Have you ever felt anxious and not understood why? You may think that anxiety is something that has to be lived with or managed with tools. As a psychotherapist, I have seen how working through feelings and early relational dynamics can reduce patterns of anxiety.
We will explore the six ways anxiety and relationships are linked. I suggest that anxiety is actually caused in response to unconscious feelings that emerge as a response to important people in our lives.
We will learn how early attachment bonds affect how we relate to ourselves and others throughout our lives.
As humans, it's important we experience ordinary anxiety, as it’s a healthy signal for danger. This type of anxiety happens when the body perceives danger, and it responds with physical symptoms, which makes us take action (such as fight, flee, freeze, or collapse). These are ways to protect us and potentially save our lives.
Problems show when we experience anxiety or panic when there is no perceived visible threat. What usually happens with maladaptive anxiety is that the threat is internal. It is an internal conflict of some sort, involving feelings and defences against those feelings. This is when it is helpful to seek therapy.
Let’s look at the six ways anxiety and relationships are linked.
1. Early attachment bonds
Because humans are born vulnerable, there is a need for our caregivers during childhood. Without this care (from mother, father, or another carer), we would likely die. This is partly why children who are abused by their main carers stay attached to them. As humans, we have this built-in drive towards connection with, and love for and from, other humans. During abuse, it is safer for us to believe that if we change, the abuse will stop, rather than recognising the devastating truth.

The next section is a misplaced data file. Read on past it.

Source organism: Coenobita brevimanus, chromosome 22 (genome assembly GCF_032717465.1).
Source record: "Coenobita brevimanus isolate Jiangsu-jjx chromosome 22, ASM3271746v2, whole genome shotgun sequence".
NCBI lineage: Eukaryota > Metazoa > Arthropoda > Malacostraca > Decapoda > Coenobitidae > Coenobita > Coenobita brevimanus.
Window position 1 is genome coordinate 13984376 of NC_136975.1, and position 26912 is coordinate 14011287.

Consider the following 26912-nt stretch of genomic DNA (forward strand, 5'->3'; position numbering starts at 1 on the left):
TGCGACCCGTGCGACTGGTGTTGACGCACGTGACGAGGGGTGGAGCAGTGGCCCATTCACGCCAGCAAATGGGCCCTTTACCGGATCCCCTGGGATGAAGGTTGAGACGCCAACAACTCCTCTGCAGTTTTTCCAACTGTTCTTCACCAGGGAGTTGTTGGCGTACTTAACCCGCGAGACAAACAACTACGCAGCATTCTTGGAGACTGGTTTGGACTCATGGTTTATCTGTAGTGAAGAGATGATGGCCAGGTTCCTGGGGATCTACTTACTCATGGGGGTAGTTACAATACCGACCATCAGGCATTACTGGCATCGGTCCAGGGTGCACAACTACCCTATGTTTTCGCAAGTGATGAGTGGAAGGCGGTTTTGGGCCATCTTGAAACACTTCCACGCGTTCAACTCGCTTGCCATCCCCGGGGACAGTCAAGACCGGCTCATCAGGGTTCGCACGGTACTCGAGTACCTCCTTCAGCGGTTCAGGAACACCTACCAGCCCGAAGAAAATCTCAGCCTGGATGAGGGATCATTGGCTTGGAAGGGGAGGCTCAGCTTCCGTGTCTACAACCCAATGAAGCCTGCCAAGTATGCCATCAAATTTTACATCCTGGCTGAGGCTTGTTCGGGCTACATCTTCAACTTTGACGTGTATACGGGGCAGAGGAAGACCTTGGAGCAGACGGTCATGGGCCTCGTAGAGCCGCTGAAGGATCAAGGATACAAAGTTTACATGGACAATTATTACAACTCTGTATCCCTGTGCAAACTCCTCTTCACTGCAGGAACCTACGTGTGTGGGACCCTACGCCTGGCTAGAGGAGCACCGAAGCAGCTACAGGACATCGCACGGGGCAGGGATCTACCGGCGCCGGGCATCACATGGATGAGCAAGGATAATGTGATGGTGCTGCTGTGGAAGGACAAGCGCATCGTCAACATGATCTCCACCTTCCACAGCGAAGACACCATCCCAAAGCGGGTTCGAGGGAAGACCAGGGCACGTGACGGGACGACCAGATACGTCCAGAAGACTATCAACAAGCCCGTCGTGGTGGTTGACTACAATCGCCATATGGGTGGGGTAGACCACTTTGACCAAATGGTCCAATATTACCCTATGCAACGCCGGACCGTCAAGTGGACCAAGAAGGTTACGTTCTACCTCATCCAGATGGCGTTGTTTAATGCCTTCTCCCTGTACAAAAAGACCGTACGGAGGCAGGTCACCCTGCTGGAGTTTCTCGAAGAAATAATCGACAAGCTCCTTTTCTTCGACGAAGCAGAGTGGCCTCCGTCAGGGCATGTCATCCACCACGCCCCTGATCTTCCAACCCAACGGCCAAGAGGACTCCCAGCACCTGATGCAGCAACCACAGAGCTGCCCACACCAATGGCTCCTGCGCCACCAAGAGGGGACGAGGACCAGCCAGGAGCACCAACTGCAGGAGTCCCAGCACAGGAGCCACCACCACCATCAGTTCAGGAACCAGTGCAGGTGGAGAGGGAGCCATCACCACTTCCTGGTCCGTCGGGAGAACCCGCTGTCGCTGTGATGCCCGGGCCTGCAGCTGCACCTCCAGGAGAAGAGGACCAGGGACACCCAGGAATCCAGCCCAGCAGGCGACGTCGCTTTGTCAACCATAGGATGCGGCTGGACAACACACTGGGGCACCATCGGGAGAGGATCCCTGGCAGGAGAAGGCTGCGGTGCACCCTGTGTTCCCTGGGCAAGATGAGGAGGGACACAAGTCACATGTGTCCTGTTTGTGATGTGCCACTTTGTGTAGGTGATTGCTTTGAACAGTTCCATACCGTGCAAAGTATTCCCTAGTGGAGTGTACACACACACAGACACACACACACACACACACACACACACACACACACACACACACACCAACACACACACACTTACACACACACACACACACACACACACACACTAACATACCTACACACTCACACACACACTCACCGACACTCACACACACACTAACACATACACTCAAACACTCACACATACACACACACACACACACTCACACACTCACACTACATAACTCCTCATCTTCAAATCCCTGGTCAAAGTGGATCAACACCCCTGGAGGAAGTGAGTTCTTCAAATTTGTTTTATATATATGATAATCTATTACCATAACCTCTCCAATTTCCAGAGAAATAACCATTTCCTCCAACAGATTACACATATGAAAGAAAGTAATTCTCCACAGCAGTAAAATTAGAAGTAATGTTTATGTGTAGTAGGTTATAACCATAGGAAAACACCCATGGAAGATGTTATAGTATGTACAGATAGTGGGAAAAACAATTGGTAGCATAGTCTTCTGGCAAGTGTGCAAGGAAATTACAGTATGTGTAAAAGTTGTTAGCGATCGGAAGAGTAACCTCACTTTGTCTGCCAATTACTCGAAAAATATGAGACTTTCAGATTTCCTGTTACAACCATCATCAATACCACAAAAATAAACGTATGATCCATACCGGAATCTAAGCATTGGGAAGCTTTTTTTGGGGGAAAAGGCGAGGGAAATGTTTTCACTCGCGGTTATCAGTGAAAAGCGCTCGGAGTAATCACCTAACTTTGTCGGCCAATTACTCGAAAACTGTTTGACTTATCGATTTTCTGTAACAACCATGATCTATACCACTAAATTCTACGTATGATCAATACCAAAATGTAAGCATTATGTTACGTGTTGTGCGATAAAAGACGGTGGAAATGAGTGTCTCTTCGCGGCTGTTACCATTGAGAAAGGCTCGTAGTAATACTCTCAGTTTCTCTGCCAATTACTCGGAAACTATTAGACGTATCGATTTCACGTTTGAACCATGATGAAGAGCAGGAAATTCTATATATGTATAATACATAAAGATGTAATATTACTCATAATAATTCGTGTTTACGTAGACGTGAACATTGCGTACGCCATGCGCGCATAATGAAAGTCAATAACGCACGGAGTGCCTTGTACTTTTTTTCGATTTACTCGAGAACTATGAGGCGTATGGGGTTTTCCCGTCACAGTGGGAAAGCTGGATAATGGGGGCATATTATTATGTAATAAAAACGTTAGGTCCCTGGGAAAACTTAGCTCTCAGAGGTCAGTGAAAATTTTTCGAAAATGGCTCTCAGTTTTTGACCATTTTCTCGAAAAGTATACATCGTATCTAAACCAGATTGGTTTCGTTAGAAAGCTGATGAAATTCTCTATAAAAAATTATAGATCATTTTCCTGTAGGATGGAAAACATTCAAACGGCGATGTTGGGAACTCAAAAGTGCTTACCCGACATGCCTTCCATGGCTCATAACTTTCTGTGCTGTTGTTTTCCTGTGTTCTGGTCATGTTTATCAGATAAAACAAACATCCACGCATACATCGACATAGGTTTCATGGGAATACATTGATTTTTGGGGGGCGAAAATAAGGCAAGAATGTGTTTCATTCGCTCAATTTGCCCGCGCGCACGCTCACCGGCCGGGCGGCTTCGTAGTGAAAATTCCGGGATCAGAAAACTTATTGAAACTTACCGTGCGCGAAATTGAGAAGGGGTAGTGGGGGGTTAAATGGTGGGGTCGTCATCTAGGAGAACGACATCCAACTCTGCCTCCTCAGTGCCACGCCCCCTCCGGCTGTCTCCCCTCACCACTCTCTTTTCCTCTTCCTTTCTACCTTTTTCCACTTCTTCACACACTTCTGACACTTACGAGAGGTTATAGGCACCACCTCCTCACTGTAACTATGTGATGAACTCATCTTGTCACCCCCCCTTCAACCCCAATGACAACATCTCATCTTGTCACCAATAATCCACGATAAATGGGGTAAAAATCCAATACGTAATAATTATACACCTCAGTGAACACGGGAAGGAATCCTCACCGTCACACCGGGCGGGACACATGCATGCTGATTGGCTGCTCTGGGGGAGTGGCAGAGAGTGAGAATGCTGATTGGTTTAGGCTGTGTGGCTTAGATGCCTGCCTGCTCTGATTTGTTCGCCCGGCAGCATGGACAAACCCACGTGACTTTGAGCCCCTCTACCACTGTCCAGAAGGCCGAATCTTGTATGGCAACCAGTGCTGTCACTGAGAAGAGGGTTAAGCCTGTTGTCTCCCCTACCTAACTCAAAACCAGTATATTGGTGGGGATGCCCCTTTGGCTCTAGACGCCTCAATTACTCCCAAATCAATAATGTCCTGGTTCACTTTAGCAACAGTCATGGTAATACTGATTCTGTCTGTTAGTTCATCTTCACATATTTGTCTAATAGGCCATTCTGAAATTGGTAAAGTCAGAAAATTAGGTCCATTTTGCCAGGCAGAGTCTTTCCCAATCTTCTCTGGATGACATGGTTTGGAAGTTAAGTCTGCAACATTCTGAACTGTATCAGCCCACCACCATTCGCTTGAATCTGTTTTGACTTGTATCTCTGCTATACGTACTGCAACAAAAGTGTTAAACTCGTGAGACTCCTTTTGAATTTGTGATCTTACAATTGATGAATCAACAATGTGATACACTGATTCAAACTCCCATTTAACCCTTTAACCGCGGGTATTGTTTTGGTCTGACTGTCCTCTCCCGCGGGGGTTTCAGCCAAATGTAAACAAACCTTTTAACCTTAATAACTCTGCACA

2. Complex feelings towards parents
Because we form bonds with our caregivers to fulfil our need for love and connection, there is this good connection. When things go wrong, such as a parent who is depressed, emotionally unavailable, or abusive, other feelings also arise, such as rage, pain, and guilt.
Because of our need for survival and the need for our carers growing up, it feels dangerous to have aggressive feelings towards our carers. So the brain protects us by ignoring these feelings.
3. Why anxiety? Why complex feelings are repressed to the unconscious
The problem is that when feelings are ignored, they get stuck in the body (sometimes disconnected from the mind) and continue to grow. This can cause anxiety or physical symptoms such as headaches or IBS. This may have been helpful back then, as it helped us survive in a toxic environment. But later in life, when the environment is no longer toxic, it is not helpful.
In healthy development, our caregivers would say: "It’s OK to feel angry at me for turning off the TV." It teaches the child to recognise what they are feeling (emotional regulation), and it gives the child permission to have a negative feeling so that all the feelings can be a part of the psyche, not just the good ones. If anger is allowed to follow this natural course with an adult mind that is able to contain and talk about it with the child, without punishment or rejection, then the feeling runs its course and goes.
4. How we relate to ourselves: the internalisation of our earliest relationship
Our earliest important relationship and the environment we were raised in, are how we learn to interact with ourselves. This means that if we had a parent who was neglectful, critical or rejecting, we will unconsciously treat ourselves in these ways, as it’s what we know.
Other examples might be unconsciously neglecting ourselves (which may show up as loneliness or never seeming to get good things in life). Criticism (showing up as perfectionism) or rejection of ourselves and our feelings (showing up as avoidance or people pleasing).